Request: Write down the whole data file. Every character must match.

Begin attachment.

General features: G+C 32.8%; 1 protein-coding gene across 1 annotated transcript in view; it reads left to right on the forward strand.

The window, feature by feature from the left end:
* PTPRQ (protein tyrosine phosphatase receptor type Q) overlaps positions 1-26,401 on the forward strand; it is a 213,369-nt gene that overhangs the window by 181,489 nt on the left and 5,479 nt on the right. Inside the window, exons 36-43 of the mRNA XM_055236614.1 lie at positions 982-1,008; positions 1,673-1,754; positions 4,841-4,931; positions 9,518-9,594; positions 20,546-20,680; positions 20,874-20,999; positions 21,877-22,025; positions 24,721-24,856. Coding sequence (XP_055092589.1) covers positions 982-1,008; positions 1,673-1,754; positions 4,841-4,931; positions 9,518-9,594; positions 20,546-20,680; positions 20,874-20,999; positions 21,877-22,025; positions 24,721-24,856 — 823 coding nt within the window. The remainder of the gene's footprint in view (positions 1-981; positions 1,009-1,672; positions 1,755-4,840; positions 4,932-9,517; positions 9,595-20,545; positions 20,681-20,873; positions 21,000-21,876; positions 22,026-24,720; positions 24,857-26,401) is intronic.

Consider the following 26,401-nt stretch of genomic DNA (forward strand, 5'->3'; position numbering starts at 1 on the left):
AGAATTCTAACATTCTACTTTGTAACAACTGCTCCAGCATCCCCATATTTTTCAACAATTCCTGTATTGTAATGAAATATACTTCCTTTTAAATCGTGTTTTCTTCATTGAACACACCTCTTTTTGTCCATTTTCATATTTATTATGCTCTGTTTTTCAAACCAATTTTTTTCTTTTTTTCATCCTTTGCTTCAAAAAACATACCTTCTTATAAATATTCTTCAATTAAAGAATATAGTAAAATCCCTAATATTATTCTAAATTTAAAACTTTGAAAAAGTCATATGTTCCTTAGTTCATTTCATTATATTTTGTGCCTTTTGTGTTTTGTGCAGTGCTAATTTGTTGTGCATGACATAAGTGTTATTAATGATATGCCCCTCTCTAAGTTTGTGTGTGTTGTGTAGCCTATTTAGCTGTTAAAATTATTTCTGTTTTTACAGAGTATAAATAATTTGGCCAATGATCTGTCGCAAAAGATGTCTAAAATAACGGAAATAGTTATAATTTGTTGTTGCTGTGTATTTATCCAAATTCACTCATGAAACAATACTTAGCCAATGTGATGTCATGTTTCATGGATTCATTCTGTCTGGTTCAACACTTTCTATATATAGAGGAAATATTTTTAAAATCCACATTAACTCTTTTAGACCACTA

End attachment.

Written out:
General features: G+C 32.8%; 1 protein-coding gene across 1 annotated transcript in view; it reads left to right on the forward strand.

The window, feature by feature from the left end:
* PTPRQ (protein tyrosine phosphatase receptor type Q) overlaps positions 1-26,401 on the forward strand; it is a 213,369-nt gene that overhangs the window by 181,489 nt on the left and 5,479 nt on the right. Inside the window, exons 36-43 of the mRNA XM_055236614.1 lie at positions 982-1,008; positions 1,673-1,754; positions 4,841-4,931; positions 9,518-9,594; positions 20,546-20,680; positions 20,874-20,999; positions 21,877-22,025; positions 24,721-24,856. Coding sequence (XP_055092589.1) covers positions 982-1,008; positions 1,673-1,754; positions 4,841-4,931; positions 9,518-9,594; positions 20,546-20,680; positions 20,874-20,999; positions 21,877-22,025; positions 24,721-24,856 — 823 coding nt within the window. The remainder of the gene's footprint in view (positions 1-981; positions 1,009-1,672; positions 1,755-4,840; positions 4,932-9,517; positions 9,595-20,545; positions 20,681-20,873; positions 21,000-21,876; positions 22,026-24,720; positions 24,857-26,401) is intronic.

Consider the following 26,401-nt stretch of genomic DNA (forward strand, 5'->3'; position numbering starts at 1 on the left):
AGAATTCTAACATTCTACTTTGTAACAACTGCTCCAGCATCCCCATATTTTTCAACAATTCCTGTATTGTAATGAAATATACTTCCTTTTAAATCGTGTTTTCTTCATTGAACACACCTCTTTTTGTCCATTTTCATATTTATTATGCTCTGTTTTTCAAACCAATTTTTTTCTTTTTTTCATCCTTTGCTTCAAAAAACATACCTTCTTATAAATATTCTTCAATTAAAGAATATAGTAAAATCCCTAATATTATTCTAAATTTAAAACTTTGAAAAAGTCATATGTTCCTTAGTTCATTTCATTATATTTTGTGCCTTTTGTGTTTTGTGCAGTGCTAATTTGTTGTGCATGACATAAGTGTTATTAATGATATGCCCCTCTCTAAGTTTGTGTGTGTTGTGTAGCCTATTTAGCTGTTAAAATTATTTCTGTTTTTACAGAGTATAAATAATTTGGCCAATGATCTGTCGCAAAAGATGTCTAAAATAACGGAAATAGTTATAATTTGTTGTTGCTGTGTATTTATCCAAATTCACTCATGAAACAATACTTAGCCAATGTGATGTCATGTTTCATGGATTCATTCTGTCTGGTTCAACACTTTCTATATATAGAGGAAATATTTTTAAAATCCACATTAACTCTTTTAGACCACTA